This step helps improve backward mobility of the spine, especially in the lower back. Start by standing straight up and place your hands along the length of your lower back. Then, with the support of your hands and keeping your knees straight, slowly lean back as far as possible and hold for 2 seconds before returning to the starting position — complete 10 repetitions and repeat up to 8 times a day.

Step 6: Lying flexion
This is the first step in restoring forward mobility in the lower back and helps regain the overall range of motion. For this step, make sure to be lying on a firm, comfortable mat but not too hard. To start, lie down on your back with your feet flat on the ground and hip-width apart.
Then, while keeping your shoulders and tailbone against the ground, slowly bring your knees to your chest using your arms. Hold this position for 2 seconds and slowly return to the starting position — complete 6 repetitions and repeat up to 4 times a day.

Step 7: Sitting flexion
This is an intermediate version of step 6 and further restores mobility. Start by sitting on the edge on a seat with your back straight and feet a little more than shoulder-width apart, flat on the floor.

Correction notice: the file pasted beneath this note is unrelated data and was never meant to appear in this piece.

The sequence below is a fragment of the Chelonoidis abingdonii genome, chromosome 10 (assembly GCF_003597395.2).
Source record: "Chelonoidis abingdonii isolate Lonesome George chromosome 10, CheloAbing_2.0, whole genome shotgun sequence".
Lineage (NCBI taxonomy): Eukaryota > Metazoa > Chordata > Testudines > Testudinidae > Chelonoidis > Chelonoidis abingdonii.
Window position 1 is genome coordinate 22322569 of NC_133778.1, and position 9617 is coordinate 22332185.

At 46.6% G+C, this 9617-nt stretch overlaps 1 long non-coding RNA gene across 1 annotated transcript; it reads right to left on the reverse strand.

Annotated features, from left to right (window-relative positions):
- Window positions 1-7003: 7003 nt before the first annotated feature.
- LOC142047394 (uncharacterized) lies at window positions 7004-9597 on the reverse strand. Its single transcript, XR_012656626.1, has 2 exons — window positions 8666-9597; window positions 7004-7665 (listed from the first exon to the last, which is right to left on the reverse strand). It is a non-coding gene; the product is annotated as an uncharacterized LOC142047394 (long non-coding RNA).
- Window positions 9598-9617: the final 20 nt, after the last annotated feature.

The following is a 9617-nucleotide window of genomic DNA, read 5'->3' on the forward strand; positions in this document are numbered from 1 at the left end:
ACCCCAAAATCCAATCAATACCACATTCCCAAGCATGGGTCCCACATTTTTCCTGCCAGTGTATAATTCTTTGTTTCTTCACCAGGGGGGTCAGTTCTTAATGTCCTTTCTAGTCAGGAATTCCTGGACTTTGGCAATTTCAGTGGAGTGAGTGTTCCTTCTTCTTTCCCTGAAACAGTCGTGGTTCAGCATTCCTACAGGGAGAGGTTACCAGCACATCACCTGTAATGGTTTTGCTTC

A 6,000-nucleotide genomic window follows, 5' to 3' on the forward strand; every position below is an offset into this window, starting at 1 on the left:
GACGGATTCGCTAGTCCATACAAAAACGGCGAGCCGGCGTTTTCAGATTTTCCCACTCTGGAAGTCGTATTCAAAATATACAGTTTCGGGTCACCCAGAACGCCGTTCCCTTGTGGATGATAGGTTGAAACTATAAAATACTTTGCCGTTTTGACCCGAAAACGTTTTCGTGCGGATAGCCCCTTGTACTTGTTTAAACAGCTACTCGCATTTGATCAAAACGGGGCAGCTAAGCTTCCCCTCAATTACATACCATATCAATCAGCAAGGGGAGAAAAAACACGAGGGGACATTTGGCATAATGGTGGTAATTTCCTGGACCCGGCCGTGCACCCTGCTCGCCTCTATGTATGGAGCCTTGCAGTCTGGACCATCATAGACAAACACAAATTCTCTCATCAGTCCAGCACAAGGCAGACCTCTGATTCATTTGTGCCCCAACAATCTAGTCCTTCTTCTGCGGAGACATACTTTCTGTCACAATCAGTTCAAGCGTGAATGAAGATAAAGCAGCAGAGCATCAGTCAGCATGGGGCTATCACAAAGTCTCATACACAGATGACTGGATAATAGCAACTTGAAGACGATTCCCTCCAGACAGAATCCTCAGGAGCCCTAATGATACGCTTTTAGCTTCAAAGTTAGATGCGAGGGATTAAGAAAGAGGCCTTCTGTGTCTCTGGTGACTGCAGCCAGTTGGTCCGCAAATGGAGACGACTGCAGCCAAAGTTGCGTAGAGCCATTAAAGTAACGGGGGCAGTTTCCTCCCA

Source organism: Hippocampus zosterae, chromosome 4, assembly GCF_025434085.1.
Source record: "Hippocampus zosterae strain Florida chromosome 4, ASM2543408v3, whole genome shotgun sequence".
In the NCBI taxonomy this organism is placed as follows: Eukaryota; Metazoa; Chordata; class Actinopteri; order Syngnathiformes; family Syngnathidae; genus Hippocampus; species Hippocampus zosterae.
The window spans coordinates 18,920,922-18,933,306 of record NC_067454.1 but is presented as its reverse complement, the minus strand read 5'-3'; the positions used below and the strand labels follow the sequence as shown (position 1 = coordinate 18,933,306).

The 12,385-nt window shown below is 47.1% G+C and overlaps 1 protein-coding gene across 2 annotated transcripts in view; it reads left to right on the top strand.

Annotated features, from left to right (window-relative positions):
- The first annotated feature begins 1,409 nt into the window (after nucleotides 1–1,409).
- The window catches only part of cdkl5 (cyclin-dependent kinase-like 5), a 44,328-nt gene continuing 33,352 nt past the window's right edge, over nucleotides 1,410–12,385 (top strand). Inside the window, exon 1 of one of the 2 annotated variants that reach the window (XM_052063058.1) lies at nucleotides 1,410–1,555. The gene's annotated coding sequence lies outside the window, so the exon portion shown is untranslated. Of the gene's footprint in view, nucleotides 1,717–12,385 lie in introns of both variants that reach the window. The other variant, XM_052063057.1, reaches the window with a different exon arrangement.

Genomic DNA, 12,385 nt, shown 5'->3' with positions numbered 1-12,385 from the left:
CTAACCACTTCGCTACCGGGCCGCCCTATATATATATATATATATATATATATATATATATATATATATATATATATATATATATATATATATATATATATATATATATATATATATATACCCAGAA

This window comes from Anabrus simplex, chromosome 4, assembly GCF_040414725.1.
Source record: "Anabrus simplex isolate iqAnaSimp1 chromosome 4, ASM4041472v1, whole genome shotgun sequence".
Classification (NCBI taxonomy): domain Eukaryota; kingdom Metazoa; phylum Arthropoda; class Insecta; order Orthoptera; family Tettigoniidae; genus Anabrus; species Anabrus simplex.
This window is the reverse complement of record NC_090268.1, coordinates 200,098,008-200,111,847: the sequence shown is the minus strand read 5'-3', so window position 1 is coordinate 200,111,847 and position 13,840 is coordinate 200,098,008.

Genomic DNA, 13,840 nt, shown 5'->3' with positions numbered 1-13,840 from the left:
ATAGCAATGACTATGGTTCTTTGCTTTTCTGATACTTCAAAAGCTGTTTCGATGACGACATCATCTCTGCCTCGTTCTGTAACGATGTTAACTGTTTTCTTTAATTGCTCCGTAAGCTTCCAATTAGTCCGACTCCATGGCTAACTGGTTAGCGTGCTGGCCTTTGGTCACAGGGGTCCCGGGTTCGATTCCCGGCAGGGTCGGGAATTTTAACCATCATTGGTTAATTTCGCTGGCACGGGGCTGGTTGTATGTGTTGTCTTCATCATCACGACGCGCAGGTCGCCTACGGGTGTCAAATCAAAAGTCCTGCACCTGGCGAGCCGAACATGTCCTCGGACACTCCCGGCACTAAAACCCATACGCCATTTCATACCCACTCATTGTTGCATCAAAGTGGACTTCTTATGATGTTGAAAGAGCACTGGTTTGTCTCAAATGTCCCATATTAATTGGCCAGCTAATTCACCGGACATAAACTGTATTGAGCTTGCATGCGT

Next, reach forward and try to place your hands flat on the floor in between your feet. Hold for 2 seconds before returning to the starting position — complete 6 repetitions up to 4 times a day.

Step 8: Standing flexion
This is the last and most advanced step to restoring forward mobility. Start by standing with your feet shoulder-width apart and slowly bend forwards at the hip while trying to keep your knees straight.
Next, try to reach the floor and place your hands flat. This may not be possible at first, but your flexibility and range of motion will improve over time. Hold for 2 seconds and slowly return to the starting position — complete 6 repetitions up to 2 times a day.

Finding help in Jordan

Back pain is a severe burden to quality of life. These exercises may improve some of the symptoms or causes of back pain, but they might not heal the cause.
To get help, you can visit the Khan Kinetic Treatment Orthopedic Spine Center located in Sweileh, Amman. The center aims to provide treatment and diagnostics for back pain. They use highly sophisticated technology and non-invasive procedures to realign the spine and help regenerate tissue painlessly.